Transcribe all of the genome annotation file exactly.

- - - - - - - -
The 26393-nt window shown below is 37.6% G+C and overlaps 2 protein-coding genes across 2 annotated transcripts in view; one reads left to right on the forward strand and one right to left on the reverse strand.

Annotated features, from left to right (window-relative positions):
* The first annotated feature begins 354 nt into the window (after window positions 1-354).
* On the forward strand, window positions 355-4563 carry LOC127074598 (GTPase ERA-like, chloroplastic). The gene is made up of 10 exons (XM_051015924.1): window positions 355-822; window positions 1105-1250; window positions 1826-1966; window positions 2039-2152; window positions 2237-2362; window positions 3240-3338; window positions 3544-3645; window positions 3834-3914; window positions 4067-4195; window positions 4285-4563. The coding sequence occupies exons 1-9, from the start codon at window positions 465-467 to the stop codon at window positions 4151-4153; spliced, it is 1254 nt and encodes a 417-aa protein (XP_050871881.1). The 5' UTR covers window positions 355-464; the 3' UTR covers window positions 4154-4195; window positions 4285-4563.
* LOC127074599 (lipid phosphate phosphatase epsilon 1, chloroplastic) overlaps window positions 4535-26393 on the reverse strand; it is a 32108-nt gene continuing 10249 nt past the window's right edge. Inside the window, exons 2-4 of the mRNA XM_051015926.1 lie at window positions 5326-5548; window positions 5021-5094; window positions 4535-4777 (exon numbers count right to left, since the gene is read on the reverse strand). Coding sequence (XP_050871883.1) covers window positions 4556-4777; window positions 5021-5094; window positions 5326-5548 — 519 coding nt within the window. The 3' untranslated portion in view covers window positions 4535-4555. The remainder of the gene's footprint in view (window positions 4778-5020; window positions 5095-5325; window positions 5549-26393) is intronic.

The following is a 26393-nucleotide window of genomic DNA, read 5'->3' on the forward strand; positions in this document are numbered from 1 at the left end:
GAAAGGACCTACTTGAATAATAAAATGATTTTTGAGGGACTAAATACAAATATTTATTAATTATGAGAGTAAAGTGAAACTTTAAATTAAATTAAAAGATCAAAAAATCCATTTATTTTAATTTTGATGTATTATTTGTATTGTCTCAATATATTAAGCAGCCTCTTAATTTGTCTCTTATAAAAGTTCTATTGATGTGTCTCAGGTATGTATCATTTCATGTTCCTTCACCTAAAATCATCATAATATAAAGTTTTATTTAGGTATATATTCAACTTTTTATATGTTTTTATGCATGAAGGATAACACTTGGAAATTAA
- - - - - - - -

The 26393-nt window shown below is 37.6% G+C and overlaps 2 protein-coding genes across 2 annotated transcripts in view; one reads left to right on the forward strand and one right to left on the reverse strand.

Annotated features, from left to right (window-relative positions):
* The first annotated feature begins 354 nt into the window (after window positions 1-354).
* On the forward strand, window positions 355-4563 carry LOC127074598 (GTPase ERA-like, chloroplastic). The gene is made up of 10 exons (XM_051015924.1): window positions 355-822; window positions 1105-1250; window positions 1826-1966; window positions 2039-2152; window positions 2237-2362; window positions 3240-3338; window positions 3544-3645; window positions 3834-3914; window positions 4067-4195; window positions 4285-4563. The coding sequence occupies exons 1-9, from the start codon at window positions 465-467 to the stop codon at window positions 4151-4153; spliced, it is 1254 nt and encodes a 417-aa protein (XP_050871881.1). The 5' UTR covers window positions 355-464; the 3' UTR covers window positions 4154-4195; window positions 4285-4563.
* LOC127074599 (lipid phosphate phosphatase epsilon 1, chloroplastic) overlaps window positions 4535-26393 on the reverse strand; it is a 32108-nt gene continuing 10249 nt past the window's right edge. Inside the window, exons 2-4 of the mRNA XM_051015926.1 lie at window positions 5326-5548; window positions 5021-5094; window positions 4535-4777 (exon numbers count right to left, since the gene is read on the reverse strand). Coding sequence (XP_050871883.1) covers window positions 4556-4777; window positions 5021-5094; window positions 5326-5548 — 519 coding nt within the window. The 3' untranslated portion in view covers window positions 4535-4555. The remainder of the gene's footprint in view (window positions 4778-5020; window positions 5095-5325; window positions 5549-26393) is intronic.

The following is a 26393-nucleotide window of genomic DNA, read 5'->3' on the forward strand; positions in this document are numbered from 1 at the left end:
GAAAGGACCTACTTGAATAATAAAATGATTTTTGAGGGACTAAATACAAATATTTATTAATTATGAGAGTAAAGTGAAACTTTAAATTAAATTAAAAGATCAAAAAATCCATTTATTTTAATTTTGATGTATTATTTGTATTGTCTCAATATATTAAGCAGCCTCTTAATTTGTCTCTTATAAAAGTTCTATTGATGTGTCTCAGGTATGTATCATTTCATGTTCCTTCACCTAAAATCATCATAATATAAAGTTTTATTTAGGTATATATTCAACTTTTTATATGTTTTTATGCATGAAGGATAACACTTGGAAATTAA